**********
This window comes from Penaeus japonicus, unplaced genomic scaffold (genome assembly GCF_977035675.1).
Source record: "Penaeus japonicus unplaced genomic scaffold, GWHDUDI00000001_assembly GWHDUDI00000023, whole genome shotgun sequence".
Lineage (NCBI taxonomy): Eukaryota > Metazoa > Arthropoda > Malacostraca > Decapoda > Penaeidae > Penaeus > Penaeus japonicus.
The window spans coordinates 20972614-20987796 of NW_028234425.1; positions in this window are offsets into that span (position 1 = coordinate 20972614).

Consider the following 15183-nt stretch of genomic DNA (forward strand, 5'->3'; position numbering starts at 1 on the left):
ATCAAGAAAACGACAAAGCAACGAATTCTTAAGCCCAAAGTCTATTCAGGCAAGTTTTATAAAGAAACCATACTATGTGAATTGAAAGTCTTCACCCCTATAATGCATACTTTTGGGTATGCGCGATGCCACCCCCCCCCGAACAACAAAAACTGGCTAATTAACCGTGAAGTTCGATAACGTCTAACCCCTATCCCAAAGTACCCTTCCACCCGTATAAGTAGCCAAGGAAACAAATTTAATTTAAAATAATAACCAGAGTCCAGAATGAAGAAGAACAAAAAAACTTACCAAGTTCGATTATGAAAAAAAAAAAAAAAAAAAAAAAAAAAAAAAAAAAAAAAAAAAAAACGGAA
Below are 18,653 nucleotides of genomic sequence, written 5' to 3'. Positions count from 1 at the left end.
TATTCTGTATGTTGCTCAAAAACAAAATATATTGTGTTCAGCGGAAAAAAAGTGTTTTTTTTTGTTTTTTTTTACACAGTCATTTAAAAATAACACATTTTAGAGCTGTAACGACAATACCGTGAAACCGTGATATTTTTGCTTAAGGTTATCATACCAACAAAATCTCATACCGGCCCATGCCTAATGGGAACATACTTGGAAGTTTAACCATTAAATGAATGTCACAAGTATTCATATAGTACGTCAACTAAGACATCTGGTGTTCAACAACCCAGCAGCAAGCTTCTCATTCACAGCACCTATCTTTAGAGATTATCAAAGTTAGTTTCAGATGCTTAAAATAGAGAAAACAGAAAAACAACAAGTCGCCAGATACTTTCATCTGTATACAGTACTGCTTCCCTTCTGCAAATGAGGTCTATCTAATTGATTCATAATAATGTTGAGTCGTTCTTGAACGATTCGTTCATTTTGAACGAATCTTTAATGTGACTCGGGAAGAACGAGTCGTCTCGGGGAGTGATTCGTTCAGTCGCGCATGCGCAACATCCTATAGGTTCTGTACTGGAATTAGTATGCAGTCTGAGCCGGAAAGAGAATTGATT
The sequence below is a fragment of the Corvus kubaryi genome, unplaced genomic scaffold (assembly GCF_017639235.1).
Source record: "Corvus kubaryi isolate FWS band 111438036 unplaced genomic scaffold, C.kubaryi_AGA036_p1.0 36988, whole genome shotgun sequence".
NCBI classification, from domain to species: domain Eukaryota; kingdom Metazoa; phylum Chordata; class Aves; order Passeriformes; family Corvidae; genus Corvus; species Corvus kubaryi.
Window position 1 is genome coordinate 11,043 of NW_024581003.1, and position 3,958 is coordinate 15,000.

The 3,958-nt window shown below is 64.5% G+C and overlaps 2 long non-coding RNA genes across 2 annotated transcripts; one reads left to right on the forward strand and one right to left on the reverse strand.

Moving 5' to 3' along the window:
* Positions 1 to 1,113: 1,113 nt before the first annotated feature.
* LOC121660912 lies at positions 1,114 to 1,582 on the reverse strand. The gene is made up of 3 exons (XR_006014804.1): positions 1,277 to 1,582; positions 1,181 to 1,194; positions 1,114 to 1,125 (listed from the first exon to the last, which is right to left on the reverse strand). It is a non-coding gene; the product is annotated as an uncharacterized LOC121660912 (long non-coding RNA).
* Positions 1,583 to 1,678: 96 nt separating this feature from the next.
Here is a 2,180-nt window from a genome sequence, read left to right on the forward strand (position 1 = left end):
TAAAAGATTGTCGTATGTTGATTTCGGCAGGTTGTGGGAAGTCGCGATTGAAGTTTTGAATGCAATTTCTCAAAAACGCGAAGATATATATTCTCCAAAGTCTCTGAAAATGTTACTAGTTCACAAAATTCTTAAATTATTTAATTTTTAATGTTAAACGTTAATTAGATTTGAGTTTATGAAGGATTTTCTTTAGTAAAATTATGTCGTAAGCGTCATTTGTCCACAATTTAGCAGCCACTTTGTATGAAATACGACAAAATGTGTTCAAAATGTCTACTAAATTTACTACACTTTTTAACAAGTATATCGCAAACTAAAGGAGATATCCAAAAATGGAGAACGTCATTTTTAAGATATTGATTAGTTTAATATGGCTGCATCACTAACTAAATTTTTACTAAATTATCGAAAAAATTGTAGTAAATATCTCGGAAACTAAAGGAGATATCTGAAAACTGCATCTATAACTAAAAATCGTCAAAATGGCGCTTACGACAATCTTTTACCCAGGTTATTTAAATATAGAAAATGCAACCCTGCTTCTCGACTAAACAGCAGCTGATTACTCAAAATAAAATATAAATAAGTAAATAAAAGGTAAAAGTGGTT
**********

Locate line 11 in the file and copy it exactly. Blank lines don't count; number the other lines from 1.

NCBI classification, from domain to species: domain Eukaryota; kingdom Metazoa; phylum Chordata; class Aves; order Passeriformes; family Corvidae; genus Corvus; species Corvus kubaryi.